The steps to rebuild are:
- Stop Tomcat
- In command line, execute:
ant update.database compile.complete.deploy. Read more information about build tasks here
- Start Tomcat
Advanced settings can be configured from Settings tab of Module Management window, in most cases it is not necessary to change the defaults for these settings.
Maturity status is a very important property that module versions (and core maintenance packs) have, which is used to define their life cycle. The value for this property is defined by the module owner.
During the life of a module, it can be at different maturity statuses in the Openbravo Central Repository. The maturity status for a version should be promoted after passing some tests and/or being used for some time in a real production instance. Setting the maturity for a version is up to the module administrator.
The possible values version maturity status can have are:
- Test: This status is used for versions that have not been completely tested. MP published with this status should be installed only in instances which want to test the solution (staging environments), generally to provide feedback to the Openbravo development team. Versions with this maturity should not be installed in production environments. Openbravo does not recommend releases in this stage for production purposes.
- Quality Assurance (QA): During this stage the module has yet to pass all the tests defined by the Quality Assurance standard operating procedure to confirm it can pass to the next stage being QA Approved. A maintenance pack in this stage is also not recommended to be used for production purposes.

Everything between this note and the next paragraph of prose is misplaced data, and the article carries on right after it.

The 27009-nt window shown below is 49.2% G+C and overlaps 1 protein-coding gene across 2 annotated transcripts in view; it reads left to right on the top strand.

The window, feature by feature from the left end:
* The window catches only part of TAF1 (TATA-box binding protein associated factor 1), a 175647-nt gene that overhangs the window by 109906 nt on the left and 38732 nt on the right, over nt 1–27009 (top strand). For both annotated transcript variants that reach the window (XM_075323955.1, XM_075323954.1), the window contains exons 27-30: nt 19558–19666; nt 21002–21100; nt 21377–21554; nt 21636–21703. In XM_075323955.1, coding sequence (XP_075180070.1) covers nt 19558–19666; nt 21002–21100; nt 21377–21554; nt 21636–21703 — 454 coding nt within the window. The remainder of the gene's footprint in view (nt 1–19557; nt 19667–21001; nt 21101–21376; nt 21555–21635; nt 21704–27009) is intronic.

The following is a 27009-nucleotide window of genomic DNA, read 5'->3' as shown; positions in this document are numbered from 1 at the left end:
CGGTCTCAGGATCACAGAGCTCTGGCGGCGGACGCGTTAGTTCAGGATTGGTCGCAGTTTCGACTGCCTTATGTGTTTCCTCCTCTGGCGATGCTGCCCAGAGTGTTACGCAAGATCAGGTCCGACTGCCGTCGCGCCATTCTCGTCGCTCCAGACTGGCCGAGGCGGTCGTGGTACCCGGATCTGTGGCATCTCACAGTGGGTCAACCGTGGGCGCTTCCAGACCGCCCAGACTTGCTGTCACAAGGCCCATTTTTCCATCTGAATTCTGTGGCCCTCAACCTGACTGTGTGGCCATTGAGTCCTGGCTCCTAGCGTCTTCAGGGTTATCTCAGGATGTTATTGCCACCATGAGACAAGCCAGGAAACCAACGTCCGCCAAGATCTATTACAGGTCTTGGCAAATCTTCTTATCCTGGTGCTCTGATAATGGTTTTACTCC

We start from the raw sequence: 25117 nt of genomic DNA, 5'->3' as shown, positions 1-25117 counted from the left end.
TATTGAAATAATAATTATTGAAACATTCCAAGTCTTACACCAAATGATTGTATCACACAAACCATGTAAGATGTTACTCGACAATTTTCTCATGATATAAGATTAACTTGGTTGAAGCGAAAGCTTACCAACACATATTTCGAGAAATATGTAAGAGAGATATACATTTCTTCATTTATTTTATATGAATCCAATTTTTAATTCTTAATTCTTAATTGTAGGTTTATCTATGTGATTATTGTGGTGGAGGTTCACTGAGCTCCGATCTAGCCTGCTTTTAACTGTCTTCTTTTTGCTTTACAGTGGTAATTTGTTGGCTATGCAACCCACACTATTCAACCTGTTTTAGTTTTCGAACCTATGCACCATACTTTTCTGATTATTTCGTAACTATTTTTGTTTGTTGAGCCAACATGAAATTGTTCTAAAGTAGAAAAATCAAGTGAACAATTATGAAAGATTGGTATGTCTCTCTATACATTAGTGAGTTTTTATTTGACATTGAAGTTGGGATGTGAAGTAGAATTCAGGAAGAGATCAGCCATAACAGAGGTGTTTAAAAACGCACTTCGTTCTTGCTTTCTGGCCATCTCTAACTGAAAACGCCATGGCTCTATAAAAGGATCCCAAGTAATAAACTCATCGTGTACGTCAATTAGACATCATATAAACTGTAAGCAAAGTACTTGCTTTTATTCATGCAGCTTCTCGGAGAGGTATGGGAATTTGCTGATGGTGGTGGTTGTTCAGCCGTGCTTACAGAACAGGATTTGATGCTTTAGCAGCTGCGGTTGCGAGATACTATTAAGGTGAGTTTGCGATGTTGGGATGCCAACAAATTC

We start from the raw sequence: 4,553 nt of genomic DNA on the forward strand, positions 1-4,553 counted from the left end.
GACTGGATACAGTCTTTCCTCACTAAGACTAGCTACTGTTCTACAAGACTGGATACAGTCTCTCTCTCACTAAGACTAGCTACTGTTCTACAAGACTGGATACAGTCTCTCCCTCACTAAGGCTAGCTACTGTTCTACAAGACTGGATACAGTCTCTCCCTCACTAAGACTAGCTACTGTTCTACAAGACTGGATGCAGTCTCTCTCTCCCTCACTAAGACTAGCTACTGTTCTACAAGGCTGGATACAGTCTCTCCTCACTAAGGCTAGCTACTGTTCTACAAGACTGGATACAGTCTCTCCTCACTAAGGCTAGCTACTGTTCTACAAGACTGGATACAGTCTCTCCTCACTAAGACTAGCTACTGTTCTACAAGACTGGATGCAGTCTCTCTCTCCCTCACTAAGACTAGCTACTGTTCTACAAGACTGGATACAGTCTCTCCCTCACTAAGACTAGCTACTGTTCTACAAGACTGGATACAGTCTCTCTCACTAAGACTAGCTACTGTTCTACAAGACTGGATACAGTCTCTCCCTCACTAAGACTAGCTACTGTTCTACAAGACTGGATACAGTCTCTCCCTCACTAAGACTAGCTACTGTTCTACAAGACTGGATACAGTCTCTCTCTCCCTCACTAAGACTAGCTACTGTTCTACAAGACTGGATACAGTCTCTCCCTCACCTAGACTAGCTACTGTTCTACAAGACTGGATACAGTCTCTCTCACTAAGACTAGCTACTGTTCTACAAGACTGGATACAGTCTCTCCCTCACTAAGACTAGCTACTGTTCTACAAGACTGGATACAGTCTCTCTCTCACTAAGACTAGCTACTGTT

- QA Approved (QAA): At this stage the version has passed automated tests, all identified issues have been individually verified and the QA team runs a set of manual tests to identify further improvement requirements and to solve identified issues. Despite the fact the release is getting to a stage of being stable, from the perspective of Openbravo this stage in the release cycle is not yet considered ready for generalized deployment for production purposes. We therefore recommend to only deploy releases in this stage for production purposes in case there is a particular interest that requires to do so and with the explicit consent of your client / end user. In conclusion this is only recommended to be deployed in production for those who have a particular interest and explicitly assuring full alignment with the end client.
- Confirmed Stable (CS): This is the final stage for a version. At this stage the release has passed the three previous stages of maturity, so it is tested and it has been working during at least 2 months in the QA Approved maturity and is moved to Confirmed Stable without known regressions / important issues. Openbravo recommends all its Partners and end clients to work with releases that have reached this stage of maturity since Openbravo can warrant its stability which we consider key for a mission critical software solution like Openbravo.
- Canceled (C): Canceled versions are not available to be installed in any instance.
It is possible to define a different minimum maturity status for versions to be installed or updated than the default one.
This is controlled by 3 parameters that can be changed in the Settings tab of the Module Management window:
- Update Minimum Maturity: It is the minimum accepted maturity status for updates of already installed modules.
- Install Minimum Maturity: It is the minimum accepted maturity status for installing new modules.